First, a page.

Is there a role for menopausal hormone therapy in the management of postmenopausal osteoporosis?
Rozenberg S., Al-Daghri N., Aubertin-Leheudre M., Brandi M-L., Cano A., Collins P., Cooper C., Genazzani AR., Hillard T., Kanis JA., Kaufman J-M., Lambrinoudaki I., Laslop A., McCloskey E., Palacios S., Prieto-Alhambra D., Reginster J-Y., Rizzoli R., Rosano G., Trémollieres F., Harvey NC.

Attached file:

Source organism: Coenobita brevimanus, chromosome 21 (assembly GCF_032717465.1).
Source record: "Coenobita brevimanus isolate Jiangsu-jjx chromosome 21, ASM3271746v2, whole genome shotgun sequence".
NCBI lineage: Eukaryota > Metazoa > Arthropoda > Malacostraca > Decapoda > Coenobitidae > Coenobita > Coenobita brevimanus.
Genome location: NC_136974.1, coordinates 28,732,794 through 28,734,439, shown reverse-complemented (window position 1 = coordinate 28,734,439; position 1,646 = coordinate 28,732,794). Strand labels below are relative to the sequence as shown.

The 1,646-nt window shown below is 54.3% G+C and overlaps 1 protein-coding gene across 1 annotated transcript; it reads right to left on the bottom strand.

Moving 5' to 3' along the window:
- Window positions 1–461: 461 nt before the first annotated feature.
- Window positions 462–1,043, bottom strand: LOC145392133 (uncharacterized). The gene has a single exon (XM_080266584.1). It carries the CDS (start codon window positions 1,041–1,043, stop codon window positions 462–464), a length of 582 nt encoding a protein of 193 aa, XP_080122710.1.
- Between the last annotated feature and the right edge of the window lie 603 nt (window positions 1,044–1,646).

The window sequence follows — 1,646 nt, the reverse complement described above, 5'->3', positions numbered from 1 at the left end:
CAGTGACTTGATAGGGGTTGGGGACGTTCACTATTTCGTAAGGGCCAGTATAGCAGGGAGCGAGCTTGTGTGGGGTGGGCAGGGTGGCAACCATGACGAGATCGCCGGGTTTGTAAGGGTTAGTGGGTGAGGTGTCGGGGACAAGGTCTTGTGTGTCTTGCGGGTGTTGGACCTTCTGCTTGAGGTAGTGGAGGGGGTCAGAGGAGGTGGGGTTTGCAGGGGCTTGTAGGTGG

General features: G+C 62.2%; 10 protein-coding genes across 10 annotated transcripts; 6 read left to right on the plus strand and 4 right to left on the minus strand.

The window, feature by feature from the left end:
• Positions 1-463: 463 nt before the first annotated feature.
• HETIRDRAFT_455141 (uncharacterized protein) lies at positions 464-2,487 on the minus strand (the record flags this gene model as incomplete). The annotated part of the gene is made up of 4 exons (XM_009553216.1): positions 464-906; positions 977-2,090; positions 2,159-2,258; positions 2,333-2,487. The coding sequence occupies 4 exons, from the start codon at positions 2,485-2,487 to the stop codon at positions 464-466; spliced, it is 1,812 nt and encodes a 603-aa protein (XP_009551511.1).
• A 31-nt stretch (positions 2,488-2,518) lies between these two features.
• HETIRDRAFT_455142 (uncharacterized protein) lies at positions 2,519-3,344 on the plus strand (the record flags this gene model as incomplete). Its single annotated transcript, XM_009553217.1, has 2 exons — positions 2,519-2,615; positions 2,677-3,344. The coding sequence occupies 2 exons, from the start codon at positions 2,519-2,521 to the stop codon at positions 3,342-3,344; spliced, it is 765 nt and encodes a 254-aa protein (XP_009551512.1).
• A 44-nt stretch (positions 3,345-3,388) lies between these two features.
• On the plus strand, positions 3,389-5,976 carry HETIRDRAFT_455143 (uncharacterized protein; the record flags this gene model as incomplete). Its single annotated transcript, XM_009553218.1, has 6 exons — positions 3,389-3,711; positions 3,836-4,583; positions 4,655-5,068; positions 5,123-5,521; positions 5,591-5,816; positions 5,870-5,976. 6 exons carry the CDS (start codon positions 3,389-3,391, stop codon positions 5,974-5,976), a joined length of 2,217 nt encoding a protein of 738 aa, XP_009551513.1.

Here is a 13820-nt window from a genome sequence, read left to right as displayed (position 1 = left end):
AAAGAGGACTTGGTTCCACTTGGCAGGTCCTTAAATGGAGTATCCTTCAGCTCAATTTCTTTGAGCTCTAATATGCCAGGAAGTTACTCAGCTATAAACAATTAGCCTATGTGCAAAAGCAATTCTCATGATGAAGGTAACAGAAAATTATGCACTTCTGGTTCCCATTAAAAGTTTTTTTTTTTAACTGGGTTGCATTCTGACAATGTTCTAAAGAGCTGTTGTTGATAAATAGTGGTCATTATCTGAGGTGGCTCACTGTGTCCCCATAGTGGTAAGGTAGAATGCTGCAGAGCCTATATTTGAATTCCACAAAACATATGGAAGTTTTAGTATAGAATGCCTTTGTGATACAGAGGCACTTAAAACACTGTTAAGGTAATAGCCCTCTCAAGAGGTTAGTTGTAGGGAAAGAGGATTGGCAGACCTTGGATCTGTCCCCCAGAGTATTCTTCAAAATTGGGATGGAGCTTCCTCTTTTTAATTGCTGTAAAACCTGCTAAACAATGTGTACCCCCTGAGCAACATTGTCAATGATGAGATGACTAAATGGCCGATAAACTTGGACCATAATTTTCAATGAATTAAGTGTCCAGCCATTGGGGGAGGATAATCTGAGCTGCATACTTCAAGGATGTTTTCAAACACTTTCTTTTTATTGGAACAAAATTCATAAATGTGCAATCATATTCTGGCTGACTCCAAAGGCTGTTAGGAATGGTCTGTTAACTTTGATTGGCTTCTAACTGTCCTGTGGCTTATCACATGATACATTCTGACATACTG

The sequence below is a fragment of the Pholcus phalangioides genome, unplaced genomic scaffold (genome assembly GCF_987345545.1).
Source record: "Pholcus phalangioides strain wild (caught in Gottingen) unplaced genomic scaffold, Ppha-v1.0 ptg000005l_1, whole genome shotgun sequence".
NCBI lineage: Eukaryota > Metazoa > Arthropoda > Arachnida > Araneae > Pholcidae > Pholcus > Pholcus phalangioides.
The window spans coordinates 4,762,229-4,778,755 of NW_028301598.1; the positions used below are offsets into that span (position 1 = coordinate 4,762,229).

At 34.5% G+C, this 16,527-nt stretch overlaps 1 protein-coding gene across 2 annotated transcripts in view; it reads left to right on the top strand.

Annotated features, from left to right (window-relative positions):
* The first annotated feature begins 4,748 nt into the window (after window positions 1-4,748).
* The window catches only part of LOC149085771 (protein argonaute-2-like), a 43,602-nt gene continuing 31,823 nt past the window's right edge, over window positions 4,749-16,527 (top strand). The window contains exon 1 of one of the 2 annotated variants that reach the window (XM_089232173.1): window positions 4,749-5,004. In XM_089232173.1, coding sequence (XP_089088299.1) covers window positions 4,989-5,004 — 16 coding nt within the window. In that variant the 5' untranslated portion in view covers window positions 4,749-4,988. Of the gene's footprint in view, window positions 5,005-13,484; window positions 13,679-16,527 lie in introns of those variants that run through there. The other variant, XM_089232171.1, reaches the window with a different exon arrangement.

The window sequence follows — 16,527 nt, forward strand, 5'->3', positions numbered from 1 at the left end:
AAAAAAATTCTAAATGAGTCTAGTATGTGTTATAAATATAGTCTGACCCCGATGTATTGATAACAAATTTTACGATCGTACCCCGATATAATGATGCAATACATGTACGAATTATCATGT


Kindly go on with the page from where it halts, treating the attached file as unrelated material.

We provide an evidence base and guidance for the use of menopausal hormone therapy (MHT) for the maintenance of skeletal health and prevention of future fractures in recently menopausal women. Despite controversy over associated side effects, which has limited its use in recent decades, the potential role for MHT soon after menopause in the management of postmenopausal osteoporosis is increasingly recognized. We present a narrative review of the benefits versus risks of using MHT in the management of postmenopausal osteoporosis. Current literature suggests robust anti-fracture efficacy of MHT in patients unselected for low BMD, regardless of concomitant use with progestogens, but with limited evidence of persisting skeletal benefits following cessation of therapy. Side effects include cardiovascular events, thromboembolic disease, stroke and breast cancer, but the benefit-risk profile differs according to the use of opposed versus unopposed oestrogens, type of oestrogen/progestogen, dose and route of delivery and, for cardiovascular events, timing of MHT use. Overall, the benefit-risk profile supports MHT treatment in women who have recently (